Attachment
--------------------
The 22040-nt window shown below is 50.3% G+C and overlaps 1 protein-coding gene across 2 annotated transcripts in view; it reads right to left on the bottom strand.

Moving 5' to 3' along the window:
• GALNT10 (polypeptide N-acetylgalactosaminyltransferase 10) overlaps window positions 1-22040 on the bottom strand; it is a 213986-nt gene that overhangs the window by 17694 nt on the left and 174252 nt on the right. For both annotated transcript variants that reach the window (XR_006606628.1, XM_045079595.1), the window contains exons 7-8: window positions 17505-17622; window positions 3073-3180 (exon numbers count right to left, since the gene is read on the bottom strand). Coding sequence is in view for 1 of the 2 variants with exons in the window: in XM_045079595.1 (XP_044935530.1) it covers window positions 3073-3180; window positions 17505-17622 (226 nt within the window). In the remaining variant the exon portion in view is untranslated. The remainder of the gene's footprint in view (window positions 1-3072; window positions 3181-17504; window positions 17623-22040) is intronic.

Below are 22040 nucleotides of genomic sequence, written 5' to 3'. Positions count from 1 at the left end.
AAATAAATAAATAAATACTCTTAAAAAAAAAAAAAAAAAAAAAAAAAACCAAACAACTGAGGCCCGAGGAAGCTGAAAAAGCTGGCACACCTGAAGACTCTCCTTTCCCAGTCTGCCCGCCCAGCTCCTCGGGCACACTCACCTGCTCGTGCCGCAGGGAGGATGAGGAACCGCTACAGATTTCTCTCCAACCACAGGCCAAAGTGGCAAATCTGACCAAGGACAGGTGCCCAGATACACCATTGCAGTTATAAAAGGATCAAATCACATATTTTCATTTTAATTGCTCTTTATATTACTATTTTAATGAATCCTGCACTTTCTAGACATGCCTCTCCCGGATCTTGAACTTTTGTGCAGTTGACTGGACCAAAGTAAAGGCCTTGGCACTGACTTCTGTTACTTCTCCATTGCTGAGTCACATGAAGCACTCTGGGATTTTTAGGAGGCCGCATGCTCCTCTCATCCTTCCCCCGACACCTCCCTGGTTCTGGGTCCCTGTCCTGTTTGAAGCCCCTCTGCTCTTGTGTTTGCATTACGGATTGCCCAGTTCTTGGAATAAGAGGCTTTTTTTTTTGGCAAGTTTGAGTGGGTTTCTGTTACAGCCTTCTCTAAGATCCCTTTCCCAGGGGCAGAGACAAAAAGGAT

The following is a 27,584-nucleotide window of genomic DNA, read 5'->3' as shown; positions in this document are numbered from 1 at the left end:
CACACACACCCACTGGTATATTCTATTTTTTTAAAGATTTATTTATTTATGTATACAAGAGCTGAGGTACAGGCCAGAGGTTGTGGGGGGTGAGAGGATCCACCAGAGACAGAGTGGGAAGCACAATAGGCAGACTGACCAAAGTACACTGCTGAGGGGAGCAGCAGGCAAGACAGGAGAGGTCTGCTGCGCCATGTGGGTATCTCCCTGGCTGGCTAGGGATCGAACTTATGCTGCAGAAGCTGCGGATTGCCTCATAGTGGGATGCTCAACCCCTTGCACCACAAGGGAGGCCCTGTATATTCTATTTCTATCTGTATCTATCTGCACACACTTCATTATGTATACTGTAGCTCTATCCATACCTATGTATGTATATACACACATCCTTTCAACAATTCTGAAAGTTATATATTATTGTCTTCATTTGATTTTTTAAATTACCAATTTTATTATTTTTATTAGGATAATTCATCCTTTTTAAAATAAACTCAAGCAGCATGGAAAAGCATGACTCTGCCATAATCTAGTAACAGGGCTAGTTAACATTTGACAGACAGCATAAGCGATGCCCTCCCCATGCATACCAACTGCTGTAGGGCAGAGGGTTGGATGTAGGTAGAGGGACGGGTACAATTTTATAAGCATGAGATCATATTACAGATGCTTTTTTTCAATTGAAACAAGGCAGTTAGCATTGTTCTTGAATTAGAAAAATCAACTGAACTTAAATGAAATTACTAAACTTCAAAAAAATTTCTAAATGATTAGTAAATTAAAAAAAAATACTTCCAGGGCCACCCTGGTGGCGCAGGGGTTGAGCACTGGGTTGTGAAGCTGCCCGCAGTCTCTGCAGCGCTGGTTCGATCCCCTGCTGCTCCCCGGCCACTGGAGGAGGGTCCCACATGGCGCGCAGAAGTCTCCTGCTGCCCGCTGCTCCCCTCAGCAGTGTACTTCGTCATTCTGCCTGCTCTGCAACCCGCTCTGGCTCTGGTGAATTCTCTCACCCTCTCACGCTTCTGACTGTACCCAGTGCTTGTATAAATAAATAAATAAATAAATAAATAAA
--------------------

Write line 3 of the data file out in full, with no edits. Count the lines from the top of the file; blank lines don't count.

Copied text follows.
• GALNT10 (polypeptide N-acetylgalactosaminyltransferase 10) overlaps window positions 1-22040 on the bottom strand; it is a 213986-nt gene that overhangs the window by 17694 nt on the left and 174252 nt on the right. For both annotated transcript variants that reach the window (XR_006606628.1, XM_045079595.1), the window contains exons 7-8: window positions 17505-17622; window positions 3073-3180 (exon numbers count right to left, since the gene is read on the bottom strand). Coding sequence is in view for 1 of the 2 variants with exons in the window: in XM_045079595.1 (XP_044935530.1) it covers window positions 3073-3180; window positions 17505-17622 (226 nt within the window). In the remaining variant the exon portion in view is untranslated. The remainder of the gene's footprint in view (window positions 1-3072; window positions 3181-17504; window positions 17623-22040) is intronic.